Talking with Henry Hoene, Manager of the Dairy Farm, the animals at the farm will not have an issue with toxicity to the sawdust and the Dairy Farm will be happy to accept the extra loads of sawdust.
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Mill Shop Sawdust Recycling (Ongoing)
Recent Project Updates
Implement Solutions for Special Recyclables
- Pallet Recycling
- Address Electronic Waste (e-waste)
- Battery Recycling
- Diversion of Non-Recyclable Plastic using Pyrolysis Process to Produce Fuels for Campus
- Glass Recycling at Housing Catering Services
- Glove Recycling
- Handling waste chemicals
- Lamp & Ballast Recycling
- Mill Shop Sawdust Recycling
- Plastic Bag Recycling
- Printer Cartridge Recycling
- Recycle Construction and Demolition Waste (C&D)
- Reduce Plastic Film Waste
- Reuse and elimination of single-use plastics in labs
- Single-Use Mask (PPE) Recycling
- Styrecycle: Expanded polystyrene (EPS) recycling program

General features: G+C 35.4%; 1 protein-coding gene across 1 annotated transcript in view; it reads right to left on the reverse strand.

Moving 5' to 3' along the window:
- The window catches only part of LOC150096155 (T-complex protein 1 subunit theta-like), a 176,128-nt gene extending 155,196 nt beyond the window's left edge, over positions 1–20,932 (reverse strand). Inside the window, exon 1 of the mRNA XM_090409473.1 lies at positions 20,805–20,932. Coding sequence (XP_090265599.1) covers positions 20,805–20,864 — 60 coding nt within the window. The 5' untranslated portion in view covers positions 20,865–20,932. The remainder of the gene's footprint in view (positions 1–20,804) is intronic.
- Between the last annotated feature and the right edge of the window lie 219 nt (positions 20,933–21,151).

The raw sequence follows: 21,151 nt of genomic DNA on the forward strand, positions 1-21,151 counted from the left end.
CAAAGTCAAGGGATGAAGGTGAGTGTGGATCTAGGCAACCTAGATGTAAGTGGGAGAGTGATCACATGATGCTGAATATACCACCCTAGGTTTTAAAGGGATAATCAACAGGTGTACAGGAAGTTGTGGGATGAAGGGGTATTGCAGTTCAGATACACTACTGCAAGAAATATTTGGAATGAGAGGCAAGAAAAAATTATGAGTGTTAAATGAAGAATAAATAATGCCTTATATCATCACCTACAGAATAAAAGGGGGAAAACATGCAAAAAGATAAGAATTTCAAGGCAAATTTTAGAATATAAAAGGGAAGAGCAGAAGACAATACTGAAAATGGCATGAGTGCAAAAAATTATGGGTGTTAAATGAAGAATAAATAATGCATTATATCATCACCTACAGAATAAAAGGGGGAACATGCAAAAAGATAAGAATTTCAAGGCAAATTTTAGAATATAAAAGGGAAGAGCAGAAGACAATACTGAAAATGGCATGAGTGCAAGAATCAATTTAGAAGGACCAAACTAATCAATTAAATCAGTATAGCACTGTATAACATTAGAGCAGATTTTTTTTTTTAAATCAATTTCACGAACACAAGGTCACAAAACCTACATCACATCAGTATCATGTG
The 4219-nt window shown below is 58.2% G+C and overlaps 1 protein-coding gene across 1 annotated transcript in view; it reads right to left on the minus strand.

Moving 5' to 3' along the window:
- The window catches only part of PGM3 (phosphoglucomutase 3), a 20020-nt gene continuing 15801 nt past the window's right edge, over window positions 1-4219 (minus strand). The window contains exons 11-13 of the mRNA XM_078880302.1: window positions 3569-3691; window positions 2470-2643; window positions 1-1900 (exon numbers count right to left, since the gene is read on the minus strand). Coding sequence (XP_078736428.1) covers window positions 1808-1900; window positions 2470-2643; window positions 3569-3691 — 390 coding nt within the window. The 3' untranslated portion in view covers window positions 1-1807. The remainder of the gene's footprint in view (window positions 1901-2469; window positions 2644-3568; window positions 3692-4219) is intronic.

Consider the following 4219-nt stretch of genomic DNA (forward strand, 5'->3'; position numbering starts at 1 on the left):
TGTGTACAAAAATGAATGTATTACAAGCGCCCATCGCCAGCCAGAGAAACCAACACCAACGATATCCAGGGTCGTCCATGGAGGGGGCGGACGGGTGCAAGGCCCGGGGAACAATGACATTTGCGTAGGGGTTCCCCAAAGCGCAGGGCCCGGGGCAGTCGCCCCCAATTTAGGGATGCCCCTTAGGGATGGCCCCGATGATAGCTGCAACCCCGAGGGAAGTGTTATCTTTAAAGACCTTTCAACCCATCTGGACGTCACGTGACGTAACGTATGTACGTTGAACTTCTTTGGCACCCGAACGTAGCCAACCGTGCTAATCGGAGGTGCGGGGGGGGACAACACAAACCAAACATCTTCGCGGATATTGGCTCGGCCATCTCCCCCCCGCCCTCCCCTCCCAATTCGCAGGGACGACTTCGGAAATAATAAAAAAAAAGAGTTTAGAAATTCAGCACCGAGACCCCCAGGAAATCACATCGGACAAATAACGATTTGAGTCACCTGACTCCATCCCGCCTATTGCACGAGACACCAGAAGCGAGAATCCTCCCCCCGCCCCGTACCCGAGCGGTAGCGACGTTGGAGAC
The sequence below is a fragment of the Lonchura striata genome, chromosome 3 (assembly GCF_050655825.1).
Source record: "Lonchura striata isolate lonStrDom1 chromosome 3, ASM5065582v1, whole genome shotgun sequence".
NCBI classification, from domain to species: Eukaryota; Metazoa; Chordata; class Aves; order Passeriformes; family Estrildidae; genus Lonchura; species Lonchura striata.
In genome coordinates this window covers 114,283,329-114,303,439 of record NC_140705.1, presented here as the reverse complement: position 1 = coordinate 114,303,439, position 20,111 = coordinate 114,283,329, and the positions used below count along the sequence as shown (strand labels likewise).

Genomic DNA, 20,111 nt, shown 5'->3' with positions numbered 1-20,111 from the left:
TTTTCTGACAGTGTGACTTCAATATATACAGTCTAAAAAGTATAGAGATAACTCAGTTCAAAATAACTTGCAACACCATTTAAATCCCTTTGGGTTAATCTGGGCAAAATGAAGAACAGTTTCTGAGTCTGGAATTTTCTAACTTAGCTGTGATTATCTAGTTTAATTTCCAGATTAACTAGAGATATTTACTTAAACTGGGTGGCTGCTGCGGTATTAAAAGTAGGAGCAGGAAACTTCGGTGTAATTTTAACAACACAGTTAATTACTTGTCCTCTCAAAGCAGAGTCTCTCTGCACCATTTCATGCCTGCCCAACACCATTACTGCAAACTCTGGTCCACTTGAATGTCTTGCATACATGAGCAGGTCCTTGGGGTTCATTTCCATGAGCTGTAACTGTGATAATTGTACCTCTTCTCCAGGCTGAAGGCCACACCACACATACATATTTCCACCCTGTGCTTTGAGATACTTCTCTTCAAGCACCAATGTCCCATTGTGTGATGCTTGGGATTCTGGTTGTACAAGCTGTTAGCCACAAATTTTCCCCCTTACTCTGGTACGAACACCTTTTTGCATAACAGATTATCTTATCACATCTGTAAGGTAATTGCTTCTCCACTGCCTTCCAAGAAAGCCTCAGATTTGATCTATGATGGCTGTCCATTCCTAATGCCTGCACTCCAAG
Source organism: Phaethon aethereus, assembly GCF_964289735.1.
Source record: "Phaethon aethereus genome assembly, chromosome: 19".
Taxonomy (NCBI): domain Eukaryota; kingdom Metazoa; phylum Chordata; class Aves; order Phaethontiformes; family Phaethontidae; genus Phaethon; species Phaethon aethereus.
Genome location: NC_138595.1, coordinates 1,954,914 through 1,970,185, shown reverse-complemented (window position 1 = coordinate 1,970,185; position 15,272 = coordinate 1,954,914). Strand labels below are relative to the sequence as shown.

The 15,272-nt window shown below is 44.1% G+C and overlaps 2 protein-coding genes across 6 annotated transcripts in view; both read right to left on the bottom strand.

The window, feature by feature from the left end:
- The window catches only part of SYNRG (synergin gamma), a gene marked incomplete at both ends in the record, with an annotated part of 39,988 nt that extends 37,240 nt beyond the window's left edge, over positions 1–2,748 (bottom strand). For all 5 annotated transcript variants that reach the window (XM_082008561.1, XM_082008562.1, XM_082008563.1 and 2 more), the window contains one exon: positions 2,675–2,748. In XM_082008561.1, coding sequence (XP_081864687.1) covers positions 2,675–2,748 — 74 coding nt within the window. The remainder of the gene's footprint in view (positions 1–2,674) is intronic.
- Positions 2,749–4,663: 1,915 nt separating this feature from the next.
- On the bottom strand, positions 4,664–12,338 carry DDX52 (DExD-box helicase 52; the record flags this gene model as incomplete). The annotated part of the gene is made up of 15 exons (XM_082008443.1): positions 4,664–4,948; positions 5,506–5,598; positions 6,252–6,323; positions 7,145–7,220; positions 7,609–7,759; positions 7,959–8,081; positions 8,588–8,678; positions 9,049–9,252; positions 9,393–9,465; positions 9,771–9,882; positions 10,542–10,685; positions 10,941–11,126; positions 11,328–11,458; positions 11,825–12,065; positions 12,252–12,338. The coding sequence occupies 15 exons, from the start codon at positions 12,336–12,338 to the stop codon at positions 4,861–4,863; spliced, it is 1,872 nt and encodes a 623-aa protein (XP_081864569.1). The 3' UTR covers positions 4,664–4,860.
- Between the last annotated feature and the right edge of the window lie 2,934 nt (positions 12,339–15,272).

As part of the campus “zero waste” policy we have diverted the sawdust from the Mill shop to the Horse Farm. The Campus Mill shop uses an 8 yard dumpster to collect sawdust from its dust collection system and typically this was taken to the landfill when full. After careful consideration of the fact that some woods are toxic to horses, arrangements were made to transport the sawdust to the Horse Farm. Identification procedures are being used to communicate with the transport driver, letting him know when toxic type woods are present in the sawdust indicating this load is to be taken to an alternate site. Alternate site has yet to be determined.
This will keep the sawdust out of the landfill and reduce the amount of sawdust purchased for the Horse Farm. The alternate sites being considered are crop sciences for planting soil mixing or composting, and campus grounds department for mulch or other ornamental uses.
No description has been provided yet.